“Read Gogol’s Dead Souls,” Ms. Ezersky ordered me over tea. “It’s the bible of Russian food.” I still haven’t read it yet, but know, at least, that the narrator travels the Russian countryside looking to capitalize on laws about deceased peasants; he feasts in villagers’ homes along the way.
What I did do was speak with James Beard award-winning Portland chef Vitaly Paley about his Russian pop-up dinners, early food memories of growing up in Belarus, and his Georgian Caravan tea collaboration with Smith Teamakers while researching an article about pairing tea and food this past fall. Paley suggested I also speak with his mother, Genya, a piano teacher based in New York, and sometimes advisor on Russian traditions. Ms. Paley bought him a samovar on a trip to St. Petersburg and was one of the very first to try his Georgian tea with a homemade Oregon huckleberry jam akin to the preserves used in their native Belarus.
“Just a few sips of that tea reminded me of home,” said Ms. Paley. “It quenched my thirst.” I had gone up to see her one very rainy morning at Lincoln Center where she teaches exceptionally talented young pianists. She rarely drinks black tea anymore. In fact, the first thing she did was give me a few of Smith’s herbal blends and an energy bar made by her son–a typical snack on her action-packed days. “I don’t like many teas on the market,” she said. “But these I like.”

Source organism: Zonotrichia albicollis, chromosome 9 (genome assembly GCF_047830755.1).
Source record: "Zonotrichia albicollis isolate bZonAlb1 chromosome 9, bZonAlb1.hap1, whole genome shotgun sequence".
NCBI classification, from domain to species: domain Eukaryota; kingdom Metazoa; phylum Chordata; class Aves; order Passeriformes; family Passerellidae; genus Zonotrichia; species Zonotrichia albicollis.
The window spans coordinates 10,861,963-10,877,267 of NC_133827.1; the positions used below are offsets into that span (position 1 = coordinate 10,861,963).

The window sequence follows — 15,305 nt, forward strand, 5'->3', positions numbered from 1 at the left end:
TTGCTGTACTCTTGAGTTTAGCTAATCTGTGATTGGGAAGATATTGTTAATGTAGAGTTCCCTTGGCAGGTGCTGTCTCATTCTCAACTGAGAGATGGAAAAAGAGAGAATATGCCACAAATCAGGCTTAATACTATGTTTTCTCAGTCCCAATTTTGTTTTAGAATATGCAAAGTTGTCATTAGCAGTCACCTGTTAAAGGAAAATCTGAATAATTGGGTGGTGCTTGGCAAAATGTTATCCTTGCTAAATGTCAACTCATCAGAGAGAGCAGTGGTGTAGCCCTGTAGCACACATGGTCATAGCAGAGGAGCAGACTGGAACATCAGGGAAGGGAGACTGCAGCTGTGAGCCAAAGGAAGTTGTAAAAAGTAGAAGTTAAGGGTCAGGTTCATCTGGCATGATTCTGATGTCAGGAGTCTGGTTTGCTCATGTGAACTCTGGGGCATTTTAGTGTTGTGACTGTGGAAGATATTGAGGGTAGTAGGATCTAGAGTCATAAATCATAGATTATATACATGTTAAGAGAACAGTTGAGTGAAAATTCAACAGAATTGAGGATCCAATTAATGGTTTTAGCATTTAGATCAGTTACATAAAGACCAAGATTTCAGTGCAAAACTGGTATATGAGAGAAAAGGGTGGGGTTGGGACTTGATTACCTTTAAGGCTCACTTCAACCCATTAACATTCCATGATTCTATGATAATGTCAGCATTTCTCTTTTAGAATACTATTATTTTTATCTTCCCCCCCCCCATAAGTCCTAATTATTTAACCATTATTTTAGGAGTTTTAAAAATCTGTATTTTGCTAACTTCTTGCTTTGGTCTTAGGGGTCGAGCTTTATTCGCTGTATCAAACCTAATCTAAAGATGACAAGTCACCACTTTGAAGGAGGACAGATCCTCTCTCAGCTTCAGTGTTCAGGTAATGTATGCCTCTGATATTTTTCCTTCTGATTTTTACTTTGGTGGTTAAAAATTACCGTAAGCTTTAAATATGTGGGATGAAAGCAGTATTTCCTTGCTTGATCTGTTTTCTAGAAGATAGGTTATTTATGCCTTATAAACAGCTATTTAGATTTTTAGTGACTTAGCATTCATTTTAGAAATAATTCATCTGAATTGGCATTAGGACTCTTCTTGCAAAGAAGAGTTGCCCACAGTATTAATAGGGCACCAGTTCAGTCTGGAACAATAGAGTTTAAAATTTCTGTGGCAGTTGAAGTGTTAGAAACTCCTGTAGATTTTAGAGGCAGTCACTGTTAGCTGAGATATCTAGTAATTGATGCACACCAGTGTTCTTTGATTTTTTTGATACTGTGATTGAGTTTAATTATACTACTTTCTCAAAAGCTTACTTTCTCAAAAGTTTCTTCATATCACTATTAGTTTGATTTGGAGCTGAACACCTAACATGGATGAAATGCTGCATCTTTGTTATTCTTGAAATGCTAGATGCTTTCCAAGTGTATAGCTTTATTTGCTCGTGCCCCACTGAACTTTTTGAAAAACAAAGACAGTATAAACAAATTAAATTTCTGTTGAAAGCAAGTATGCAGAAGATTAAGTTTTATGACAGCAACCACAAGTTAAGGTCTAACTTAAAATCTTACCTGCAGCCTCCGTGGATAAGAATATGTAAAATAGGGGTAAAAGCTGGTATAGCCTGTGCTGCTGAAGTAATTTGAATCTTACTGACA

We talked quite a bit about life in Belarus when her son was young; his grandmother did most of the cooking, getting first-rate ingredients from neighbors and the local market. “It was a different time and place,” she said. “People brought us warm eggs and milk from next door. We knew it was fresh, and didn’t think much about it.” They had tea all day long, but proper tea time was later in the evenings, after supper, often with farmer’s cheeses, jams and sweets. They usually had an excellent looseleaf Georgian tea on hand, and when they were lucky, Napoleon cake made by Paley’s grandmother. “My son makes a version of it for his pop-up dinners, but it’s not my mother’s,” said Ms. Paley. “The layers of dough and cream were so thin you could barely tell they were there. It was all of a piece–no separation.”
Ms. Paley snapped up some linens on her last sojourn back to the old country, shipping them out West, along with some other accoutrements for her son’s dinners. He sometimes calls her, asking how she and his grandparents made certain dishes or homemade drinks like kvas. (He had mentioned the Russian fascination with fermentation to me and how there’s nothing quite like kvas; kombucha, he said, pales in comparison.) “I’m proud of how creative my son is,” said Ms. Paley. “He finds out how we did what we did, and always adds his own twist.” Known for his love of Pacific Northwest ingredients, Paley has been finding similarities between the region’s berries, mushrooms and game, and Belarussian cuisine, as he digs further into his roots. Portland dwellers can experience his Russian pop-up dinners in the coming months with tsar-ish delicacies like salmon kulebyaka washed down with tea from a real samovar followed by a cacao and sour cream riff on his grandmother’s Napoleon. “People often don’t know how rich and varied Russian food is,” he said. “Let the tables break from abundance,” as the Russian toast goes, “and the beds break from love.”